Der Spiegel has some evocative photographs from East Germany, taken by West German photographer Karlheinz Jardner in 1990, not long after the wall came down. It includes shots of room interiors frozen in the perpetual 1970s of the DDR, dilapidated provincial cities with Trabants, more Trabants, luxury hotels reserved for the Communist Party elite, dilapidated seaside resorts, cheerful urchins with piles of coal, uninspiring consumer goods and symphonies of grey; some glimpses of a parallel world, just before it disappeared.
And here is a Fortean Times piece on "The Ghosts of East Berlin".
Faced with a wave of ostalgie, misty-eyed nostalgia for the fallen East German Communist regime, Germany's educational authorities have created a mockup of an East German classroom, in which school students would be subjected to the Communist experience. There they would be threatened with disciplinary action for wearing Western clothes, ordered to sing Communist marching songs and told of field trips to border guard regiments, by a "teacher" attired in authentic East German synthetic fabrics. One student would also volunteer in advance to play the child of dissidents, who would then be alternately criticised and ignored by the teachers. What the organisers hadn't planned on was that the whole thing would turn into a small-scale reenactment of the Stanford Prison Experiment, with dissident "Steffen"'s erstwhile classmates turning on him and joining in persecuting him like good cogs in the totalitarian machine:
The other pupils began to ostracise "Steffen" themselves and accused him of disrupting the class. Although they were encouraged to stand up against the system before the session, none of the pupils rallied to Steffen's support when he was told he could not visit the border-guard unit, or at any other time.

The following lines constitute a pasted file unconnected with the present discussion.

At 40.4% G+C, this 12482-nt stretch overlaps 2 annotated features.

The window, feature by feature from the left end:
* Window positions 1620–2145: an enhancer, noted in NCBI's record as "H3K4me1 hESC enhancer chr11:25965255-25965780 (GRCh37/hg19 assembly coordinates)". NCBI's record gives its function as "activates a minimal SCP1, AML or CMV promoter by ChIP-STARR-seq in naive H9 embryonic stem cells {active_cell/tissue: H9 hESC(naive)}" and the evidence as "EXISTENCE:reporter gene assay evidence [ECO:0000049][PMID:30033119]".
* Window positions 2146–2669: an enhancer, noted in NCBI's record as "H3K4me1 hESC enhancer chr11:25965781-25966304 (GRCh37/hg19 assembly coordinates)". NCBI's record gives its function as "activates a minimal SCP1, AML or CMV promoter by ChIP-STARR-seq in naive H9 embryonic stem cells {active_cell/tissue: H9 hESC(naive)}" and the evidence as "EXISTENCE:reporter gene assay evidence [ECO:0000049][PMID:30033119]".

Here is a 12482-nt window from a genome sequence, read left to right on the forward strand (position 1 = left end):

During these sessions Elke Urban models herself on Margot Honecker, the leader's wife who was also a hardline education minister. She said that only one group had dared to stand up and defend the dissident pupil during her classes. "I deliberately create a totalitarian atmosphere and I am still always shocked how quickly and easily people are conditioned by it," she said. "East Germany may have left a pile of Stasi files behind rather than a pile of corpses, but the similarities with the Nazi regime are there."
Wired has an interesting article on the project to reassemble shredded Stasi documents in Germany, a vast project involving scanners and custom-developed software from the Fraunhofer Group (best known for developing the MP3 audio compression algorithm):